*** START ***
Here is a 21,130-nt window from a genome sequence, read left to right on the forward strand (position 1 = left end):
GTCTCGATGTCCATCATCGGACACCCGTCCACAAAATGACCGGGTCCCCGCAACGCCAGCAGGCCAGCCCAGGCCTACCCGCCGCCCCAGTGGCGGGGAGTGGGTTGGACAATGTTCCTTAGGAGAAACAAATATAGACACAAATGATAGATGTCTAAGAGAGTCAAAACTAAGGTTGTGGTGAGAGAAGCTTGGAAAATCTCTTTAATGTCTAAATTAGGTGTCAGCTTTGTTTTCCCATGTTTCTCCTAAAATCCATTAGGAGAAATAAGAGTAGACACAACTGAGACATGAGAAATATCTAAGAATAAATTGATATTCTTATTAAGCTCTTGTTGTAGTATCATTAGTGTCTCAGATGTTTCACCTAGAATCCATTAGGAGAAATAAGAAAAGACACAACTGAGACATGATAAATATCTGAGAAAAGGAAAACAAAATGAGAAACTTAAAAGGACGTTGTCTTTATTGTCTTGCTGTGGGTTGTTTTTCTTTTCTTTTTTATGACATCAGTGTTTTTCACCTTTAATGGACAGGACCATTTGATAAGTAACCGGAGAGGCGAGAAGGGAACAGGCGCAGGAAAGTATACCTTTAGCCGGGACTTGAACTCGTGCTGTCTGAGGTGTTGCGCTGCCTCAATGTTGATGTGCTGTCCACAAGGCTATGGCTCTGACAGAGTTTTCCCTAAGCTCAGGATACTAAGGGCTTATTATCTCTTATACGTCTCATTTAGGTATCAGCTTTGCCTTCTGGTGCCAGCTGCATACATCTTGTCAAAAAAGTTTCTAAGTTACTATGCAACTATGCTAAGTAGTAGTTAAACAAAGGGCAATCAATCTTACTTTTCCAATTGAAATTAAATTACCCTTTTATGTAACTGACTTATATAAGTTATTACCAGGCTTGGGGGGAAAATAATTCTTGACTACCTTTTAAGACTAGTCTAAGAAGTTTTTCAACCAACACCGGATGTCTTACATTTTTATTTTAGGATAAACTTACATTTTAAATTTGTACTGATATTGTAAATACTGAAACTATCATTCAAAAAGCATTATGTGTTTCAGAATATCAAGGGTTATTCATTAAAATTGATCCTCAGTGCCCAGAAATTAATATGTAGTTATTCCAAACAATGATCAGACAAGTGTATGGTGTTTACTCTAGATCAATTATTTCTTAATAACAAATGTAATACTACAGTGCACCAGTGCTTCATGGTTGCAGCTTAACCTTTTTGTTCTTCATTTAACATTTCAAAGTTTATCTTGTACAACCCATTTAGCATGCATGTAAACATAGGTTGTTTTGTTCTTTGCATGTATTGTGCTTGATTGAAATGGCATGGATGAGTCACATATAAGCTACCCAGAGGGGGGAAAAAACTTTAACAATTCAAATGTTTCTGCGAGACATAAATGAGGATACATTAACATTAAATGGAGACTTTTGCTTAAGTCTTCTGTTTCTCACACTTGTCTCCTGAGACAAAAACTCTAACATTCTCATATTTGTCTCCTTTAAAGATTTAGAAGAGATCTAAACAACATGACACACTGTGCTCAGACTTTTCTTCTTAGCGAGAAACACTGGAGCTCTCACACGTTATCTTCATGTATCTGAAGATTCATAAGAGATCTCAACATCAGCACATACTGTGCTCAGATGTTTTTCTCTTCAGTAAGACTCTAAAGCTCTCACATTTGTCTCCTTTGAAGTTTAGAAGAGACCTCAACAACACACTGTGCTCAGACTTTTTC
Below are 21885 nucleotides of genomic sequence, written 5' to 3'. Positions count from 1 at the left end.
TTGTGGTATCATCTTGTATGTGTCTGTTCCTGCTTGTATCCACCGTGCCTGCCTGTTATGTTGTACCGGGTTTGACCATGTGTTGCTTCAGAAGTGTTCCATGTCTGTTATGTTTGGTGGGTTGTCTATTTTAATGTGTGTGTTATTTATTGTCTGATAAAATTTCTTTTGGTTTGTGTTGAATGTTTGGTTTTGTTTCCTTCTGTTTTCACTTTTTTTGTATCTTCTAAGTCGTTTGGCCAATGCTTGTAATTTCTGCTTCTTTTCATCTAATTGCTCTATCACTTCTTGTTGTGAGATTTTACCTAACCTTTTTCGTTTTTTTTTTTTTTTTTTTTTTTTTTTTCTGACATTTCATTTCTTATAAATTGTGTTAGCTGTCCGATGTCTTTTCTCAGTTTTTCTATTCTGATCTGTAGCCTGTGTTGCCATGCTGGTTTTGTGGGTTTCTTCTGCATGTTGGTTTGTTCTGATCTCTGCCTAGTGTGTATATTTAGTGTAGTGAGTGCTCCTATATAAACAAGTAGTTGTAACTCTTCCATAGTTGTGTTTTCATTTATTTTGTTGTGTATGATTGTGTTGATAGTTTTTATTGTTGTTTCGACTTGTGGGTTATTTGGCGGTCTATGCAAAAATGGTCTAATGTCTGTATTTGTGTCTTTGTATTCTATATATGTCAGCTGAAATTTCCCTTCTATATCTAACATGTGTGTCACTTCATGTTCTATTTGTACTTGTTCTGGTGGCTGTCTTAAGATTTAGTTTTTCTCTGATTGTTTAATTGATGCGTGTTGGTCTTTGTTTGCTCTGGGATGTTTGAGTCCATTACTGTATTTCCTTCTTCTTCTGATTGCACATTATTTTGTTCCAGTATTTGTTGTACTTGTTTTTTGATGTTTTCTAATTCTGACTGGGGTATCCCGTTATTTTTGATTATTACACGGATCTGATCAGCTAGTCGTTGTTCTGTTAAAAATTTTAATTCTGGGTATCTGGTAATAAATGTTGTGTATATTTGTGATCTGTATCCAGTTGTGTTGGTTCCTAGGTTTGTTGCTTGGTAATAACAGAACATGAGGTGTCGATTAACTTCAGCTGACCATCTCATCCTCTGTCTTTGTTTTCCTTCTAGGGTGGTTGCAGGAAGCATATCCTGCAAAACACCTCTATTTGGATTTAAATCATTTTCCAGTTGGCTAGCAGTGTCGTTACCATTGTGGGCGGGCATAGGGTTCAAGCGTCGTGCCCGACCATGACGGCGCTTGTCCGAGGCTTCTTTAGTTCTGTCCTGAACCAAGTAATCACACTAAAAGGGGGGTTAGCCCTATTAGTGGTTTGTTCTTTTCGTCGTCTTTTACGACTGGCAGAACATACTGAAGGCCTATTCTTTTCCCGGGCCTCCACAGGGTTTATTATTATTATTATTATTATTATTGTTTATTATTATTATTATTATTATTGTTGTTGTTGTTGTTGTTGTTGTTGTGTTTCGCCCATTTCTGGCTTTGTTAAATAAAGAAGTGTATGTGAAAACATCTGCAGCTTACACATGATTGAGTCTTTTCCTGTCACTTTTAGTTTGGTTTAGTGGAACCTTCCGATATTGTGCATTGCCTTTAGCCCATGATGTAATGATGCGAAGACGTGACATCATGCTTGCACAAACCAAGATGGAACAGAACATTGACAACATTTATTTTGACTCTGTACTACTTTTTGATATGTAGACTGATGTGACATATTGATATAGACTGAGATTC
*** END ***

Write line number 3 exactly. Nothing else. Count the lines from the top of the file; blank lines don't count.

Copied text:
Below are 21885 nucleotides of genomic sequence, written 5' to 3'. Positions count from 1 at the left end.